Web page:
Wired charging versus wireless charging

By Mark Mayne, Technology Writer

Wired charging vs wired charging? You should use both - Brandstand.

Just a few years ago, the option to choose between wired and wireless charging was still rare. But today’s smartphones usually include the ability to charge by either method. In addition, smartwatches and many tablets are increasingly offering wireless charging as an option, as well as headphones and a widening array of wearable gadgets. 

However, wireless charging isn’t a direct ‘replacement’ for wired charging. Look closer and you’ll discover that there are pros and cons to the ‘wireless vs. wired’ charging question, especially for high-demand devices in the context of busy everyday life and travel.

Wired charging is faster (mostly)

Wired charging is a much faster way to charge up a flagging mobile battery, a vital tip when time is of the essence. After a long day’s work, a quick top-up in the hotel room before heading out for the evening’s events should always use a wired charger for maximum effectiveness. A cable can deliver a more efficient charge than wireless thanks to its direct connection. 

The speed of cable charging has been augmented recently by both Samsung’s Super Fast Charging and Apple’s Fast Charge standards. The former uses the USB Power Delivery 3.0 PPS (programmable power standard) to allow newer Samsung models to pull up to 45W to cram as much juice in as possible. Apple’s fast charge delivers a 50 percent battery in around 30 minutes, using either an official Apple adaptor, or any adaptor that supports USB Power Delivery (USB-PD).

But wireless charging is more convenient

Wireless charging is so easy to use it’s almost like magic, especially with Qi Wireless charging pads built to rigorous Wireless Power Consortium standards and thus delivering steady and regulated power to your device.

Better wireless charging with Brandstand Wireless QI power products

The Qi 1.2 standard supports mobile charging speeds of up to 15 watts. Samsung 10W (Fast Charge) and Apple 7.5W chargers are most common at the moment, with newer Samsung phones able to support the maximum 15W draw. Hotel alarm clocks such as the Brandstand CubieDuo support the Qi 1.2 standard, as well as offering USB-A ports for cabled charging.    

That wireless charging ease of use means that wireless chargers are great for desktop chargers, kitchens and other ‘grab and go’ type situations. Coffee shops and hotel receptions are also good examples of places where grabbing just a little charge boost while you’re waiting (or enjoying a coffee) is easy and hassle free.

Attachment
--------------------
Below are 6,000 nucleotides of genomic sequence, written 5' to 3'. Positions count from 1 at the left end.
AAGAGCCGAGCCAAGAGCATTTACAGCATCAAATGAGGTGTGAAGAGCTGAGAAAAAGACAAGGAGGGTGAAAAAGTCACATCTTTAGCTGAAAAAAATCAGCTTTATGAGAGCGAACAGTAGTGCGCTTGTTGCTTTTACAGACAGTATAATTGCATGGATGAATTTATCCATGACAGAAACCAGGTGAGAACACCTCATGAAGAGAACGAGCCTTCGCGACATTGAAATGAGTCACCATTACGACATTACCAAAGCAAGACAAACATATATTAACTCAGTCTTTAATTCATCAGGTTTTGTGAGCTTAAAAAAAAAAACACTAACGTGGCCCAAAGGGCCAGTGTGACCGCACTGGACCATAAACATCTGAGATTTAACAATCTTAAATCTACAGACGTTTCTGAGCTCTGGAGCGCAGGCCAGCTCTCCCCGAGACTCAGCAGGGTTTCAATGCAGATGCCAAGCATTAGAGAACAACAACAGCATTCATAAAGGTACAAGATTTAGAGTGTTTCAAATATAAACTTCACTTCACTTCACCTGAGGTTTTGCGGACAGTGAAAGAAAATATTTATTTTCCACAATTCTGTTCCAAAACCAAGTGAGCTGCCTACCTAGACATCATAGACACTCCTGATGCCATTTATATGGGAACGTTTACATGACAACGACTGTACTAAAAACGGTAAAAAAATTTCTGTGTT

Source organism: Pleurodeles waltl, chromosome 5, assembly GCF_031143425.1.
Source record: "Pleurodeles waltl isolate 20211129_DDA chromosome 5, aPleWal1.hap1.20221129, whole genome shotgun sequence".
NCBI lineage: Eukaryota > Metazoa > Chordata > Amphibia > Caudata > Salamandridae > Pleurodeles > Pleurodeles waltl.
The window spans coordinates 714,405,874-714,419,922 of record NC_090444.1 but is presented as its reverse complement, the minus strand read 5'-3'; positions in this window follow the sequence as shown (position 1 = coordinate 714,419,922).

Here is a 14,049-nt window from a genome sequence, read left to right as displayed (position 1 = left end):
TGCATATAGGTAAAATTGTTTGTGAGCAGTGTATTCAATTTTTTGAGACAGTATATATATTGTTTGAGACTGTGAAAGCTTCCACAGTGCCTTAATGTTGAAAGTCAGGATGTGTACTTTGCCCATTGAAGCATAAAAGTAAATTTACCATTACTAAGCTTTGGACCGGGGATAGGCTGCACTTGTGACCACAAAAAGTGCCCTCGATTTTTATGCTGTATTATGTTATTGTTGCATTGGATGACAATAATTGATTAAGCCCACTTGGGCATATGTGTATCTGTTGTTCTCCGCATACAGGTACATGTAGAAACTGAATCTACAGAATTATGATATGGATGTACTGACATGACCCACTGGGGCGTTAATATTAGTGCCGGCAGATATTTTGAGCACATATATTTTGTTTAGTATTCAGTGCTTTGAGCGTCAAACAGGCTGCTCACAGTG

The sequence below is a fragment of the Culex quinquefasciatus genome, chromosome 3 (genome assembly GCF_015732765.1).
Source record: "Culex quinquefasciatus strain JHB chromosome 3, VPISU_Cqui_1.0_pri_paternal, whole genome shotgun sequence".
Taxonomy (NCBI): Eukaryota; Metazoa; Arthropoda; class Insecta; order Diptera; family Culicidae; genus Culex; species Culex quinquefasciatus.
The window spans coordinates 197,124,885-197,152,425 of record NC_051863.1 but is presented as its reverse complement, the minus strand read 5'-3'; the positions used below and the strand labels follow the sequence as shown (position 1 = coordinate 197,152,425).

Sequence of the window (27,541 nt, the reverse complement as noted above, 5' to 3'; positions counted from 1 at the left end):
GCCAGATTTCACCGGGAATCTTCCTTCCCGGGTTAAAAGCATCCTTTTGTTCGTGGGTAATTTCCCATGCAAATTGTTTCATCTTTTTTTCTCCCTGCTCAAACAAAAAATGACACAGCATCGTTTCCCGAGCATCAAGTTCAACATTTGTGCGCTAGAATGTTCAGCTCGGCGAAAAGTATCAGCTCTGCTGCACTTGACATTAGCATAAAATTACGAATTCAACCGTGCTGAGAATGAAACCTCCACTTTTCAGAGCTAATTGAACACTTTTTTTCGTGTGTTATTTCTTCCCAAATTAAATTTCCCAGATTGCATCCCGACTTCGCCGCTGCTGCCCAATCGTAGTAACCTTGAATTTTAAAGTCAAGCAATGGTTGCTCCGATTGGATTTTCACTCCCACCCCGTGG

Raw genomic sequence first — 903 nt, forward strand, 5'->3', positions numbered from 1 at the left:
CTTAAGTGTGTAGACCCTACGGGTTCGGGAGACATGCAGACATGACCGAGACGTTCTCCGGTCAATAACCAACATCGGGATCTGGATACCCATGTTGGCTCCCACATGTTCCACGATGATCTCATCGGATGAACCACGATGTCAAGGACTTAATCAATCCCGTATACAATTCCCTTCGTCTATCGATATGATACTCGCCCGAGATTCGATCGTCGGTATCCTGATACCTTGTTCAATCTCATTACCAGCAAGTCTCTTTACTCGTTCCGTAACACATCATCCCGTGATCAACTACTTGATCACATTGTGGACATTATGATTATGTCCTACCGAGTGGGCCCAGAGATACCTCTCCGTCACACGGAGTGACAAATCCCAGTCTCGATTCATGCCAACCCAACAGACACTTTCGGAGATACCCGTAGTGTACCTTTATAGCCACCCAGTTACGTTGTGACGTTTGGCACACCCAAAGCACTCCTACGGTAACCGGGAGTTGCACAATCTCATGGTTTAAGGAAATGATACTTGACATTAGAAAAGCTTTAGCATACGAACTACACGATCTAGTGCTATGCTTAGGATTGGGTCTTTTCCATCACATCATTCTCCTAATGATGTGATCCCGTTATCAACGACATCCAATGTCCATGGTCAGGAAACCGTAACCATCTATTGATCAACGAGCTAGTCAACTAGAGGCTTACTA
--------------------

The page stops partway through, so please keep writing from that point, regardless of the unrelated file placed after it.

Yes, but wired charging is more widely supported

For travelers, you can’t beat a simple plug and charger combo. From planes to trains, taxis to hotel rooms, there are often USB charge ports to hand. Failing that, every mains outlet can be a potential charging point, just as long as you’ve got the right plug.

Wired charging or wireless charging? Brandstand gives you both with the CubieTrio.

Of course, heading abroad will require you to pack a travel adapter too, but chances are you’d take one anyway to plug in other gadgets - tablets, laptop computers, portable games consoles, cameras, hair straighteners… Wow, how much did you pack?

Wireless charging cuts down the clutter

Part of the appeal of wireless charging is that you can travel light. No need to worry about cables. Or plugs. Or travel adapters. And public wireless charging stations are becoming more widely available too.

Marriott has had wireless charging pads in some of its hotel lobbies since 2014 [1], while key Premier Inns have wireless charging technology integrated into the hotel bars, so customers can charge their phone as they have a drink. 

Wired charging still allows you to use your phone...

Once safely tethered to a charging cable, you’re still able to ‘fully’ use your device, whether to stream the latest box-set, catch up on social media or send a few work emails. An extra-long cable for such occasions is extremely useful, and a worthy travel inclusion for any trip. With wireless charging, your device needs to stay on the charging pad, limiting its use.

… But so does wireless charging

Charging a phone wirelessly doesn’t mean you can’t use it at all. You might not be able to browse the web or watch a video, but you can listen to podcasts, internet radio or stream your favorite tunes with ease - and all without fumbling around for a cable. 

Your battery might just last longer too. There’s the argument that wireless charging is better for long-term battery health. As Wired points out: “The chemical reactions inside lithium-ion batteries are more comfortable with shorter charges and discharges, rather than being drained all the way down and then topped all the way up.” [2] Maintaining a charge between 50 and 80 percent seems to be the best advice, with the potential to extend battery lifespan.

The winner is…?

Overall, the choice between wired and wireless charging ultimately comes down to convenience and accessibility. For maximum charging speed, wired is always the way to go. But wireless is arguably the future of device charging - simple, effective and ultimately, kinder to your battery.

Discover Brandstand’s versatile range of Qi Wireless charging products.  

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[1] https://www.engadget.com/2014-10-07-marriott-hotels-wireless-charging.html
[2] https://www.wired.com/story/smartphone-battery-care-last-longer/

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